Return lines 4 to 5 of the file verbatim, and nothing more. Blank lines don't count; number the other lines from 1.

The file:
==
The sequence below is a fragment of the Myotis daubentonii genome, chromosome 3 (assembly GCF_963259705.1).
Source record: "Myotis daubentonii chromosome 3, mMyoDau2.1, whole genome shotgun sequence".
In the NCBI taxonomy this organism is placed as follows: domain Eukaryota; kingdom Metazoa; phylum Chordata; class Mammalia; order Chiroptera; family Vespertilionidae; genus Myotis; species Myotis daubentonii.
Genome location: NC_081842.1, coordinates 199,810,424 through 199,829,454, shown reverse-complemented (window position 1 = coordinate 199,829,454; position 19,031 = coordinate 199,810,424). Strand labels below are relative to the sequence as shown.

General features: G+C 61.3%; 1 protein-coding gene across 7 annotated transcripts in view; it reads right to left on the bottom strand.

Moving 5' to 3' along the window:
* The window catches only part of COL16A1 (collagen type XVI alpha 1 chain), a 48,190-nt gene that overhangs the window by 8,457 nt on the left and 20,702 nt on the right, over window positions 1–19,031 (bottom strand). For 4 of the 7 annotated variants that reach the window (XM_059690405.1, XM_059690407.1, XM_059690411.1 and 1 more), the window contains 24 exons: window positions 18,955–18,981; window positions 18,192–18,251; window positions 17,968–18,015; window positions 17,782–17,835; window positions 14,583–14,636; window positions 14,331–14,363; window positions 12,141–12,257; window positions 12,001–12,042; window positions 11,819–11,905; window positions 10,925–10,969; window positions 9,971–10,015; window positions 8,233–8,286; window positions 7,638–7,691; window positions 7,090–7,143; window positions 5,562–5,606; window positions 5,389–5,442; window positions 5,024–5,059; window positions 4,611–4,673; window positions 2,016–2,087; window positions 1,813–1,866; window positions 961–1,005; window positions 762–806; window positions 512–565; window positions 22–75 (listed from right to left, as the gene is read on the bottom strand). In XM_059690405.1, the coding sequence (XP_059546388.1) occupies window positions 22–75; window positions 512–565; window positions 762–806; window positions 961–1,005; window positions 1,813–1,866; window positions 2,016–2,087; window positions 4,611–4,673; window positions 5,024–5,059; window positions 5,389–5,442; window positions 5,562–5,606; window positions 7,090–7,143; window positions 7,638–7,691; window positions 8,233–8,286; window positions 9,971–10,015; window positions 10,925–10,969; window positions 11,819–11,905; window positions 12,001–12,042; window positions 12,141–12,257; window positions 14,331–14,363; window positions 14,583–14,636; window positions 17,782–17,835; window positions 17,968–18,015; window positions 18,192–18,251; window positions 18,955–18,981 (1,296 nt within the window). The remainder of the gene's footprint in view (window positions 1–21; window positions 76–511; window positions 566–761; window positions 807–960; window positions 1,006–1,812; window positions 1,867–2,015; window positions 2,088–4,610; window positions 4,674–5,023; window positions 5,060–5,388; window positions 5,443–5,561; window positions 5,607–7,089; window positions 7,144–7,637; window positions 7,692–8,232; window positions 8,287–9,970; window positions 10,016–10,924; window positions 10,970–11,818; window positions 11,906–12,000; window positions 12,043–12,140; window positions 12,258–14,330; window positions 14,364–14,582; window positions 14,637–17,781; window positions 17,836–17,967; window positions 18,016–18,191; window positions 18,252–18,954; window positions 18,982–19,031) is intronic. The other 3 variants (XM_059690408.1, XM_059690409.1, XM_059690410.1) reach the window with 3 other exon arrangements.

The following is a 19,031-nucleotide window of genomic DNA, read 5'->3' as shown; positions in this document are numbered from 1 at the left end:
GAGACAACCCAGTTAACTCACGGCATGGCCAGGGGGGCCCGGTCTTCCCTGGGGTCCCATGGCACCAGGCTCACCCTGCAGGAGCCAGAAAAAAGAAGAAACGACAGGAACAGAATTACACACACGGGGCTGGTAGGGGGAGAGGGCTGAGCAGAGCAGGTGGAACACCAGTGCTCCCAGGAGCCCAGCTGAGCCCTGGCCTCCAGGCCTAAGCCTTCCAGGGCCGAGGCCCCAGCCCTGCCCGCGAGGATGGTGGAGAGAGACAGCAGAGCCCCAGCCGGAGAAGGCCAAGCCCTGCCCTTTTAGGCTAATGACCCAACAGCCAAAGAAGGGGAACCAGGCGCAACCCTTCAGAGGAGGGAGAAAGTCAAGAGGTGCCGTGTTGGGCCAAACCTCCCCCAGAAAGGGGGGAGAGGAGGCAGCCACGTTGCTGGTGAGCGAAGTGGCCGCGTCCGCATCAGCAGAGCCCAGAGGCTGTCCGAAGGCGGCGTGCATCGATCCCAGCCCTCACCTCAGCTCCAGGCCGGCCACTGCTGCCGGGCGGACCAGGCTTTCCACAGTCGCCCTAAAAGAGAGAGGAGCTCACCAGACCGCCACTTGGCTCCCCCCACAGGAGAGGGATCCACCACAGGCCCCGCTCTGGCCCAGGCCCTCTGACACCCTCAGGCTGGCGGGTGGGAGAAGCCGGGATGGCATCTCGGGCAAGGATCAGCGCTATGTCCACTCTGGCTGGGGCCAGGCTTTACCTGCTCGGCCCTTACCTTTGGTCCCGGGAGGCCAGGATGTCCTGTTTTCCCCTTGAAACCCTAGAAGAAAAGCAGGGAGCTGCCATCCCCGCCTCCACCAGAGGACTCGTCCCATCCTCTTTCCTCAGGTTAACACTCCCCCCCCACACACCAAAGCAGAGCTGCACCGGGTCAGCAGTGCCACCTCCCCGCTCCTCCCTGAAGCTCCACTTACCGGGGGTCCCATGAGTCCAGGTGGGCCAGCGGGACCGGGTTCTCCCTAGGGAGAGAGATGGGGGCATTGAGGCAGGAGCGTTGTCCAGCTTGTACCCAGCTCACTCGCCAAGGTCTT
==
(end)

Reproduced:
Genome location: NC_081842.1, coordinates 199,810,424 through 199,829,454, shown reverse-complemented (window position 1 = coordinate 199,829,454; position 19,031 = coordinate 199,810,424). Strand labels below are relative to the sequence as shown.

General features: G+C 61.3%; 1 protein-coding gene across 7 annotated transcripts in view; it reads right to left on the bottom strand.